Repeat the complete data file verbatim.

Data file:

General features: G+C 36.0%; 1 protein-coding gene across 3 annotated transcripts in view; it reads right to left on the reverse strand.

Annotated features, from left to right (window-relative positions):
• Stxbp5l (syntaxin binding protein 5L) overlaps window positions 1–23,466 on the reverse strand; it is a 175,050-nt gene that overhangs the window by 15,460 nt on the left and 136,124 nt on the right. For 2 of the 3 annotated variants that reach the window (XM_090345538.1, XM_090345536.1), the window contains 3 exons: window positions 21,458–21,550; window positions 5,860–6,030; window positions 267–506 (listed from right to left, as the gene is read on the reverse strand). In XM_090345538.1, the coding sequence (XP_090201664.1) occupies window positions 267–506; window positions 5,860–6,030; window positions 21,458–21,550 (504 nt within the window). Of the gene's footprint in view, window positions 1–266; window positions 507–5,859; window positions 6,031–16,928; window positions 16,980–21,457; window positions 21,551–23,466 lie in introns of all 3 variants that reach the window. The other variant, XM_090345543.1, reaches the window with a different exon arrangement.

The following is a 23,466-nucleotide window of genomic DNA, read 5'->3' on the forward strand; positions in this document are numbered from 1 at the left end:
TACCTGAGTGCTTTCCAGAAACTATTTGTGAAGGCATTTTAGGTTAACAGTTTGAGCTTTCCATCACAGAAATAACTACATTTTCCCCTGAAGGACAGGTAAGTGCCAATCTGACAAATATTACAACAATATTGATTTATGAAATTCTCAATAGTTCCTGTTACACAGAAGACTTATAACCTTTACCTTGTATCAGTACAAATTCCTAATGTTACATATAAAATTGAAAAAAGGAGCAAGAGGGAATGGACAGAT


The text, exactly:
General features: G+C 36.0%; 1 protein-coding gene across 3 annotated transcripts in view; it reads right to left on the reverse strand.

Annotated features, from left to right (window-relative positions):
• Stxbp5l (syntaxin binding protein 5L) overlaps window positions 1–23,466 on the reverse strand; it is a 175,050-nt gene that overhangs the window by 15,460 nt on the left and 136,124 nt on the right. For 2 of the 3 annotated variants that reach the window (XM_090345538.1, XM_090345536.1), the window contains 3 exons: window positions 21,458–21,550; window positions 5,860–6,030; window positions 267–506 (listed from right to left, as the gene is read on the reverse strand). In XM_090345538.1, the coding sequence (XP_090201664.1) occupies window positions 267–506; window positions 5,860–6,030; window positions 21,458–21,550 (504 nt within the window). Of the gene's footprint in view, window positions 1–266; window positions 507–5,859; window positions 6,031–16,928; window positions 16,980–21,457; window positions 21,551–23,466 lie in introns of all 3 variants that reach the window. The other variant, XM_090345543.1, reaches the window with a different exon arrangement.

The following is a 23,466-nucleotide window of genomic DNA, read 5'->3' on the forward strand; positions in this document are numbered from 1 at the left end:
TACCTGAGTGCTTTCCAGAAACTATTTGTGAAGGCATTTTAGGTTAACAGTTTGAGCTTTCCATCACAGAAATAACTACATTTTCCCCTGAAGGACAGGTAAGTGCCAATCTGACAAATATTACAACAATATTGATTTATGAAATTCTCAATAGTTCCTGTTACACAGAAGACTTATAACCTTTACCTTGTATCAGTACAAATTCCTAATGTTACATATAAAATTGAAAAAAGGAGCAAGAGGGAATGGACAGAT